Aussie couple in India feels helpless, trapped and afraid
A Melbourne couple stranded in India say they fear for their safety after a relative died of COVID-19 while on a waiting list for a ventilator.
Khem Joshi, 55, travelled to western India in January with his wife Vibha, 54, to attend his father's funeral after he died of a cardiac arrest.
They had hoped to stay for a shorter period but were refused permission by the Australian government to apply for a travel exemption for less than three months.
Now with the virus ravaging the country, the couple is trapped in their family apartment in Udaipur with no clue when they'll return home.
"Our apartment is on the main road and every half an hour we hear an ambulance siren, which scares us most," Mr Joshi, an accountant from Melbourne's southeastern suburb of Narre Warren South, said.
"People are very scared and not coming out, even though they want to help others but (are) not able to do so."
Mr Joshi said close relatives and friends had contracted COVID-19 but it was all too much for one family member with the virus claiming his life, despite him initially testing negative.
"His health was deteriorating and being a small town, a doctor referred him to the city hospital in Udaipur," he said.
After this the family member he continued to experience fever symptoms.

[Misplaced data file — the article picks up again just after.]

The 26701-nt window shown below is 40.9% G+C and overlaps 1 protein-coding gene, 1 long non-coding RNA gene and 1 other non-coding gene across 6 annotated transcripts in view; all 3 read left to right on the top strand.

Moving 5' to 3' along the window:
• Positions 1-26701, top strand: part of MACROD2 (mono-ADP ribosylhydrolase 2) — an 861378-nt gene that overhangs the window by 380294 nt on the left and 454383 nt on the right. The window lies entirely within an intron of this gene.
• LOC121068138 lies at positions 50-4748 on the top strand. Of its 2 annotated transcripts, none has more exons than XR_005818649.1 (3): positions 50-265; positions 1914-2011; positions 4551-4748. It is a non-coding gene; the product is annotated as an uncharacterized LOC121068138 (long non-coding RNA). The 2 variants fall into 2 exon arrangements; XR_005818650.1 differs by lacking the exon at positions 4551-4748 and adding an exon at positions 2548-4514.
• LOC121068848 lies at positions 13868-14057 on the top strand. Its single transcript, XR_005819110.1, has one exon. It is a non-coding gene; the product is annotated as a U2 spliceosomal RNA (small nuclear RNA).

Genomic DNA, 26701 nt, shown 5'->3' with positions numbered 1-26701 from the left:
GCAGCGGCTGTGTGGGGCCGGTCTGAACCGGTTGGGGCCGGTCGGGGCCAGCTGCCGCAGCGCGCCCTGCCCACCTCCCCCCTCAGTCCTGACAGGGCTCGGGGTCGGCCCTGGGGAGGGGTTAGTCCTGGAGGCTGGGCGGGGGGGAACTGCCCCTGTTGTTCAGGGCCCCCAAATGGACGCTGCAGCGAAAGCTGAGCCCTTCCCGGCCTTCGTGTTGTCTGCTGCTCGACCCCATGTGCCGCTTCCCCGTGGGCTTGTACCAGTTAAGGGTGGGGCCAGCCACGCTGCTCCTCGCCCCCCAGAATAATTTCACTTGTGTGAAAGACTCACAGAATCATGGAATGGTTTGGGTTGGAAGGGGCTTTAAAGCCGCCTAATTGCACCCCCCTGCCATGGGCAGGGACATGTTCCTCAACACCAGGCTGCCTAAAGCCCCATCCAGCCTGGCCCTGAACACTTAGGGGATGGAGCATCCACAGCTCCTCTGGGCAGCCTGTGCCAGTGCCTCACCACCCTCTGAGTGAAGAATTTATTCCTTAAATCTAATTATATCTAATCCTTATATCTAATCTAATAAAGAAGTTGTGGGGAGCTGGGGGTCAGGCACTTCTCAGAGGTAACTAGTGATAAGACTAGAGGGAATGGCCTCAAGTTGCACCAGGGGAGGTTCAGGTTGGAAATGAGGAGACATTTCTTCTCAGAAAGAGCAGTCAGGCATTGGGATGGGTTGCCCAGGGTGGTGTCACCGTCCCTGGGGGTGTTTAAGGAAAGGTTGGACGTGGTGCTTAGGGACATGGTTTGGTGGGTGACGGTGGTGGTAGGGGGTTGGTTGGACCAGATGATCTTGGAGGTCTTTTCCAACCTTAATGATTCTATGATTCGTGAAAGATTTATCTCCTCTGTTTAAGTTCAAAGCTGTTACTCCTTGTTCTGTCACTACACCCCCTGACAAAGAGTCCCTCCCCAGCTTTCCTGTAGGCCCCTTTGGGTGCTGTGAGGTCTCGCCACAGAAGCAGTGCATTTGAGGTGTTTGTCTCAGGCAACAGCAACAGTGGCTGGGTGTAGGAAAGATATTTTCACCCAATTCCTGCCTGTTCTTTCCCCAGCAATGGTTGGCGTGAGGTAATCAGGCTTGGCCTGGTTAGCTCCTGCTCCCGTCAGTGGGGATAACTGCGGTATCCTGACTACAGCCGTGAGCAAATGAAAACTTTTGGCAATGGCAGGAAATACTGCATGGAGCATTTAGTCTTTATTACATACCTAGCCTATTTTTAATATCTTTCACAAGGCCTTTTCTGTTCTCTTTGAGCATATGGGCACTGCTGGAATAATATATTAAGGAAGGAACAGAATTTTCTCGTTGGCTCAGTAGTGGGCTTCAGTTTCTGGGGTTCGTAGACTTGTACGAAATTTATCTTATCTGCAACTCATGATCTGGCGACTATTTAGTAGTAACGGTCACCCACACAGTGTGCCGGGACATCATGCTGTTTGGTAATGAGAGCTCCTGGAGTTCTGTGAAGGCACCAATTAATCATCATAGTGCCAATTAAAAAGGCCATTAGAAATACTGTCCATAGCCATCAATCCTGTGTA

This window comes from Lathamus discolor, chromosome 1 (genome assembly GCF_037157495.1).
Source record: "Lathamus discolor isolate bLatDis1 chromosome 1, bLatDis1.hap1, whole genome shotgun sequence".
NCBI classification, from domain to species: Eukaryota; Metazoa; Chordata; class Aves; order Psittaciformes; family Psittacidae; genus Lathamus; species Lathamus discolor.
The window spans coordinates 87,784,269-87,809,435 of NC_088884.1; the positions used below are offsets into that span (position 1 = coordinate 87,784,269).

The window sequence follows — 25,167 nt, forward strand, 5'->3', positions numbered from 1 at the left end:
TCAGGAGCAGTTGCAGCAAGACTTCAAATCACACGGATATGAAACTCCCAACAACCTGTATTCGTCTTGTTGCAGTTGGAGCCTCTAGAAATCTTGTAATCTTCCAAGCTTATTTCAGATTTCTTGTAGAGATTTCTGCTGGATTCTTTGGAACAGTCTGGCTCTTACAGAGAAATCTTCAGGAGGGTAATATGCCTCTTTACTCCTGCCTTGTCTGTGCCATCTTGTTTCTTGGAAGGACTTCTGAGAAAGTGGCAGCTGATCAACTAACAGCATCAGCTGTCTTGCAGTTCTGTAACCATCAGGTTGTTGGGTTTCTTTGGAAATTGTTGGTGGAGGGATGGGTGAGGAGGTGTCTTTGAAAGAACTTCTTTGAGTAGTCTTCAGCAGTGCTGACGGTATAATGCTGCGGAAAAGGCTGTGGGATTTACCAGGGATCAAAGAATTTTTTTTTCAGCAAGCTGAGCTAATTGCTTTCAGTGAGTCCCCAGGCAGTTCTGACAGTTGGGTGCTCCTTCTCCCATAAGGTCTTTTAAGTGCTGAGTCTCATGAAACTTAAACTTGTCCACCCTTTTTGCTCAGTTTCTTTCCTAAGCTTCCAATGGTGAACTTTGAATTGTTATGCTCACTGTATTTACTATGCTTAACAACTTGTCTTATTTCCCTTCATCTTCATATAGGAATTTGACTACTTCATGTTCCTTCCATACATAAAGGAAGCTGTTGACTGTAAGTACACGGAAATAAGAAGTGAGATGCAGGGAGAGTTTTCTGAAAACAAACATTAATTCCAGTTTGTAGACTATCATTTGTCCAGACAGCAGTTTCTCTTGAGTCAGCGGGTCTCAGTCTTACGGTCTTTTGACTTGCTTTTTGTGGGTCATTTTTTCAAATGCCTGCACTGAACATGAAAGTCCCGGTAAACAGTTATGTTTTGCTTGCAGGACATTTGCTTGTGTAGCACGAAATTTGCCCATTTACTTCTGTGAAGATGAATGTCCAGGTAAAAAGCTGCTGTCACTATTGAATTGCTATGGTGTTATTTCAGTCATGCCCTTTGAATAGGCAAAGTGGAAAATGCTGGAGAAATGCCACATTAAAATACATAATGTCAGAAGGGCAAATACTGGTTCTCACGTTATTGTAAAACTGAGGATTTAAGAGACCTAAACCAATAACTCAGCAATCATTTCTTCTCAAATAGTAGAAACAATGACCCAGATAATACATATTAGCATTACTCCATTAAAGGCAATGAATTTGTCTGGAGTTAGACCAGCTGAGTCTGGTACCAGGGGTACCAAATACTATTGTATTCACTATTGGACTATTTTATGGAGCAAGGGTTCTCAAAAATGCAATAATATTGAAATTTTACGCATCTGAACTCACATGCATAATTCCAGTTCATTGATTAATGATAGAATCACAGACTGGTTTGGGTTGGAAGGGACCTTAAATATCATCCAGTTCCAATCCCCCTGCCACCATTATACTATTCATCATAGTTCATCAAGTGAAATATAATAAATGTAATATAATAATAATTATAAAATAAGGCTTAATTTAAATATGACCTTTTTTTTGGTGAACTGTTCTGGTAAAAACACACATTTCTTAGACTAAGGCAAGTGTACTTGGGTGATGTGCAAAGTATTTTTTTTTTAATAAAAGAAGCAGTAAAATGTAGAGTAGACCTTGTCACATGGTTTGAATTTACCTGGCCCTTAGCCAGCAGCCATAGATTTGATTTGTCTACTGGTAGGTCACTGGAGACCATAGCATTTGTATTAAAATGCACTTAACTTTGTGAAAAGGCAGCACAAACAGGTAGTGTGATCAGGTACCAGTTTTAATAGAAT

"He was on oxygen while (he) came in (an) ambulance but city hospital doctors advised that he should be on a ventilator.
"Our relatives contacted approximately 10 government and private hospitals to check if ventilator is available in any of the hospitals but unfortunately it wasn't. He was put on a waiting list.
After one became available he died while being transported to the hospital.
"It was very unfortunate and the ventilator was available a couple of hours before we could have saved his life," Mr Joshi said. "He was just 37 years old and left his wife and 12-year-old daughter behind."
He said his older brother in Mumbai, who also caught the virus, was one of the luckier few to find a hospital bed and was now recovering at home.
Meanwhile, Mr Joshi and his wife, who are among 8000 Australians stuck in India, said the Australian government's suspension on flights was "drastic" and had left them feeling helpless.
"It seems (the) Australian government didn't trust their own medical health system and can't arrange/manage the quarantine facility."
But they continued to hold out hope they could fly home soon and be reunited with their 21-year-old son who was extremely worried.
"If something will happen (we) don't know whom to call," Mr Joshi said, adding no Australian official had been in contact.
"Even no beds in hospital, no oxygen, no ventilators as they all are overutilised."
Originally published as Melbourne couple in India feels helpless, trapped and afraid